Here's how to set up Hotjar click heatmaps using our heatmap analytics tool and start collecting click data on your website today. Each Hotjar heatmap will automatically generate all heatmap types (click, move, and scroll), so there’s no need to do anything special to set up a click map.
Log into the main Hotjar dashboard (sign up first for a forever-free account if you’re new to it), and navigate to the Heatmaps section to begin.
Here are six simple steps to create a click heatmap:
Step 1: add Hotjar’s tracking code to your website
Step 2: enable 'session capture'
Continuous heatmaps are generated from sessions. When 'session capture' is enabled, heatmaps are available automatically and they start collecting user behavior data. So, you first need to verify that 'session capture' is enabled.
You can verify this by clicking on your picture in the top-right corner of your Hotjar Account, navigating to “Organization settings”, then clicking on the little gear icon, “site settings” on the right.
At the top of the page in your Hotjar account, you’ll also notice a widget that indicates how much of your site’s traffic is covered. If you click on this widget, you will see more information about your daily 'session capture' settings, which will apply to both Hotjar Recordings and Heatmaps.
If session capture is not enabled, you will see an orange 'Session Capture Disabled' button at the top of the page, which takes you to the session capture configuration page.
Step 3: get started with continuous heatmaps
Click on Heatmaps in the left-hand navigation menu:
Step 4: enter the URL of your heatmap or select from the popular pages list
Using the search bar at the top of your Heatmaps page, you can view a heatmap for any page you've tracked by entering the URL here.
To learn more you can check out our article on URL filtering for continuous heatmaps.
You can also select a page from the ‘popular pages’ list. This list shows the pages across your site that have collected the highest amount of session data over the past 30 days.
Step 5: select the click map
The next screen will ask you to choose what your objective is. To generate a click map, select the first option: “Where on the page are users clicking?”
Step 6: learn where users are clicking on your page
Your heatmap should appear within 90 seconds or less. Here’s how the click heatmap results will look from inside the Hotjar dashboard:
You can toggle any heatmap to show desktop, tablet, or mobile sessions. To view the click map data, select the ‘Click’ tab in the map type panel on the right, or the floating widget at the bottom. You can also view and download the raw data.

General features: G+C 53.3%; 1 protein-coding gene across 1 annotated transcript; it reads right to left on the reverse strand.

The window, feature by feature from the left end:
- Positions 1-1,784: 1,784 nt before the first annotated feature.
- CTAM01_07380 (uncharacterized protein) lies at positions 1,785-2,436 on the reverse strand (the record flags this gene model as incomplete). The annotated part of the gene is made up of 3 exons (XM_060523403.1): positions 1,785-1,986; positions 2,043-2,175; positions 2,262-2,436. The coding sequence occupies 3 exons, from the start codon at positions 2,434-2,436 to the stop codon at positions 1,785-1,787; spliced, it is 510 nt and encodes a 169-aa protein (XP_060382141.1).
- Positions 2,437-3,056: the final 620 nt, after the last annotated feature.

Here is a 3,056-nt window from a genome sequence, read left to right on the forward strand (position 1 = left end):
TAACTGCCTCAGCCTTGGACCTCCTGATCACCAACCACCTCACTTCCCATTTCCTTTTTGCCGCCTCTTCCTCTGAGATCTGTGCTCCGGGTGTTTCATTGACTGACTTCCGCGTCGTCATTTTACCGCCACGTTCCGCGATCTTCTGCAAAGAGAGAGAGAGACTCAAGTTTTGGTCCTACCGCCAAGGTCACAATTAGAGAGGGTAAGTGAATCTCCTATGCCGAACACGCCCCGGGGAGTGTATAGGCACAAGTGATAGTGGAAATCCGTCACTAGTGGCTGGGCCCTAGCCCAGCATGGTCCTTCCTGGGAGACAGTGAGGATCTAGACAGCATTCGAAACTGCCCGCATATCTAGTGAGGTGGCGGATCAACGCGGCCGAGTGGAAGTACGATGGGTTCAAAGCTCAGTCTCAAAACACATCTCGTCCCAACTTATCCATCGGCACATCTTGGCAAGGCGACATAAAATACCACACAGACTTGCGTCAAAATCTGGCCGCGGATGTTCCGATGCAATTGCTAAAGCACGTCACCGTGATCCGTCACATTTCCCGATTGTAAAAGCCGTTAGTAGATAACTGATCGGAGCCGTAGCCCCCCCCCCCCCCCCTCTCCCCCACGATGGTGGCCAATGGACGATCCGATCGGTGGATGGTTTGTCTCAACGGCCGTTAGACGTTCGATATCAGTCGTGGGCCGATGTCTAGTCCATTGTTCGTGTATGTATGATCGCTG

Note: to ensure that Hotjar accurately reports where your website visitors have clicked, we collect clicks relative to elements on the page. For instance, if a user clicks on a button, we will record the position of their cursor relative to that particular button, not the entire page—in other words, Hotjar Heatmaps provide you with an aggregated visualization of user behavior.
Find out ‘why people click’ by combining heat maps with other product experience tools
Click maps are great at showing you what users click and tap on, but that's only part of the story—you still need to understand why users click (or, perhaps more urgently: why they fail to).
To do that, you can combine quantitative click map insights with qualitative insight from user feedback, surveys, and session recordings. Using Hotjar, you can quickly set up session replays, feedback widgets, and surveys alongside heatmaps on your website or product page to get all the product experience (PX) insights you need to make optimizations and improve UX.
Create a free click map and increase conversions today
Click maps are a quick and easy way to see what people are really doing on your site. They are a key product experience insights tool in the UX and optimization tech stack of marketers, UX designers, and conversion rate optimizers—and they are especially useful if you have an online business, looking to deeply understand the behavior of your customers: what drives them, what interests them, what they interact with, or what they fail to notice on your site.